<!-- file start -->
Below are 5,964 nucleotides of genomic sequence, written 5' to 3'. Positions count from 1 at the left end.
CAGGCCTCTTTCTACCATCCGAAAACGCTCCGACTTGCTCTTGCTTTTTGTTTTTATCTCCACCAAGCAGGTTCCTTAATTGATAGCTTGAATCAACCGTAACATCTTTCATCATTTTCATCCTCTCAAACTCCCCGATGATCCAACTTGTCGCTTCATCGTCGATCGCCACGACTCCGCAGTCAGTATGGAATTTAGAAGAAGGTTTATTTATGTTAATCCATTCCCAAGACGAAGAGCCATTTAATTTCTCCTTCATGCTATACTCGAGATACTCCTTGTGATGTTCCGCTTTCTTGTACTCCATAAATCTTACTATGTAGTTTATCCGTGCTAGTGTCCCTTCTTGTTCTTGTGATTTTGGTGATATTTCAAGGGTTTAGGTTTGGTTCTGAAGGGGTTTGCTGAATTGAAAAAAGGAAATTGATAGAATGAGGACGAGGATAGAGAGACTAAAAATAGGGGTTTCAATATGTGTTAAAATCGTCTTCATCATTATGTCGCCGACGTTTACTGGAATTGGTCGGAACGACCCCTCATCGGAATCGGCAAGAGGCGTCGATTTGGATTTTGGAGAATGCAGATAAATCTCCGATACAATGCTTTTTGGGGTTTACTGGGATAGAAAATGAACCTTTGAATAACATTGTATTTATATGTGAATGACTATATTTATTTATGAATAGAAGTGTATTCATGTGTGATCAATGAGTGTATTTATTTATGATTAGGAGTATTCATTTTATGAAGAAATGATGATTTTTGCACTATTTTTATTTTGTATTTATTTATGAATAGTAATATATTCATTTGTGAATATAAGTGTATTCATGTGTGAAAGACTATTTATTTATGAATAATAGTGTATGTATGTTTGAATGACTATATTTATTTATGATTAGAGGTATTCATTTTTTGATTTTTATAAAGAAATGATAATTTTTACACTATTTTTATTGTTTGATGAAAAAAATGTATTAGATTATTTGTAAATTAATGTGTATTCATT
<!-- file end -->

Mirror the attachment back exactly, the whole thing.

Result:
Below are 5,964 nucleotides of genomic sequence, written 5' to 3'. Positions count from 1 at the left end.
CAGGCCTCTTTCTACCATCCGAAAACGCTCCGACTTGCTCTTGCTTTTTGTTTTTATCTCCACCAAGCAGGTTCCTTAATTGATAGCTTGAATCAACCGTAACATCTTTCATCATTTTCATCCTCTCAAACTCCCCGATGATCCAACTTGTCGCTTCATCGTCGATCGCCACGACTCCGCAGTCAGTATGGAATTTAGAAGAAGGTTTATTTATGTTAATCCATTCCCAAGACGAAGAGCCATTTAATTTCTCCTTCATGCTATACTCGAGATACTCCTTGTGATGTTCCGCTTTCTTGTACTCCATAAATCTTACTATGTAGTTTATCCGTGCTAGTGTCCCTTCTTGTTCTTGTGATTTTGGTGATATTTCAAGGGTTTAGGTTTGGTTCTGAAGGGGTTTGCTGAATTGAAAAAAGGAAATTGATAGAATGAGGACGAGGATAGAGAGACTAAAAATAGGGGTTTCAATATGTGTTAAAATCGTCTTCATCATTATGTCGCCGACGTTTACTGGAATTGGTCGGAACGACCCCTCATCGGAATCGGCAAGAGGCGTCGATTTGGATTTTGGAGAATGCAGATAAATCTCCGATACAATGCTTTTTGGGGTTTACTGGGATAGAAAATGAACCTTTGAATAACATTGTATTTATATGTGAATGACTATATTTATTTATGAATAGAAGTGTATTCATGTGTGATCAATGAGTGTATTTATTTATGATTAGGAGTATTCATTTTATGAAGAAATGATGATTTTTGCACTATTTTTATTTTGTATTTATTTATGAATAGTAATATATTCATTTGTGAATATAAGTGTATTCATGTGTGAAAGACTATTTATTTATGAATAATAGTGTATGTATGTTTGAATGACTATATTTATTTATGATTAGAGGTATTCATTTTTTGATTTTTATAAAGAAATGATAATTTTTACACTATTTTTATTGTTTGATGAAAAAAATGTATTAGATTATTTGTAAATTAATGTGTATTCATT